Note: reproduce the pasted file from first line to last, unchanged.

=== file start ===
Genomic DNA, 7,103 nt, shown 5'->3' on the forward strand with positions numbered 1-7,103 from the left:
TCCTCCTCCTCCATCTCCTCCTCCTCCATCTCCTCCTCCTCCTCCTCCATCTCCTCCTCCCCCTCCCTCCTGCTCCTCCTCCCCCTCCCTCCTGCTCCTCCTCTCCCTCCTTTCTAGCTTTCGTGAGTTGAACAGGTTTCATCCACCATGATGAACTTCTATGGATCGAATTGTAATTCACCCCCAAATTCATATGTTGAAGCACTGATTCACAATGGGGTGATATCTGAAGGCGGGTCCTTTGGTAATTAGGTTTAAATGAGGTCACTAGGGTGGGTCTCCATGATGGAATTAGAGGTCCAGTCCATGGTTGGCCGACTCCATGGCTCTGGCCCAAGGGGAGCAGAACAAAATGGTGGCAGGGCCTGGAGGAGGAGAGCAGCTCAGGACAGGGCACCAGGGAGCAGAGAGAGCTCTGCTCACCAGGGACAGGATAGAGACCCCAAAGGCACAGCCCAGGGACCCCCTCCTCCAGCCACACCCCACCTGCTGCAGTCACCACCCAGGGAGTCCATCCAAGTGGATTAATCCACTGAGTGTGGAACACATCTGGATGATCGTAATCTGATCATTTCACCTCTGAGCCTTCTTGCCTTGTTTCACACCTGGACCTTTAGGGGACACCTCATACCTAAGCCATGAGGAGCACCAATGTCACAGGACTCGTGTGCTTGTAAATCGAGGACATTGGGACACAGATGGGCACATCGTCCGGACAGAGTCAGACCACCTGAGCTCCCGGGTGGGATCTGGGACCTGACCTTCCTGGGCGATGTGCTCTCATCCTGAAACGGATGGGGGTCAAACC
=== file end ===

Genomic DNA, 7,103 nt, shown 5'->3' on the forward strand with positions numbered 1-7,103 from the left:
TCCTCCTCCTCCATCTCCTCCTCCTCCATCTCCTCCTCCTCCTCCTCCATCTCCTCCTCCCCCTCCCTCCTGCTCCTCCTCCCCCTCCCTCCTGCTCCTCCTCTCCCTCCTTTCTAGCTTTCGTGAGTTGAACAGGTTTCATCCACCATGATGAACTTCTATGGATCGAATTGTAATTCACCCCCAAATTCATATGTTGAAGCACTGATTCACAATGGGGTGATATCTGAAGGCGGGTCCTTTGGTAATTAGGTTTAAATGAGGTCACTAGGGTGGGTCTCCATGATGGAATTAGAGGTCCAGTCCATGGTTGGCCGACTCCATGGCTCTGGCCCAAGGGGAGCAGAACAAAATGGTGGCAGGGCCTGGAGGAGGAGAGCAGCTCAGGACAGGGCACCAGGGAGCAGAGAGAGCTCTGCTCACCAGGGACAGGATAGAGACCCCAAAGGCACAGCCCAGGGACCCCCTCCTCCAGCCACACCCCACCTGCTGCAGTCACCACCCAGGGAGTCCATCCAAGTGGATTAATCCACTGAGTGTGGAACACATCTGGATGATCGTAATCTGATCATTTCACCTCTGAGCCTTCTTGCCTTGTTTCACACCTGGACCTTTAGGGGACACCTCATACCTAAGCCATGAGGAGCACCAATGTCACAGGACTCGTGTGCTTGTAAATCGAGGACATTGGGACACAGATGGGCACATCGTCCGGACAGAGTCAGACCACCTGAGCTCCCGGGTGGGATCTGGGACCTGACCTTCCTGGGCGATGTGCTCTCATCCTGAAACGGATGGGGGTCAAACC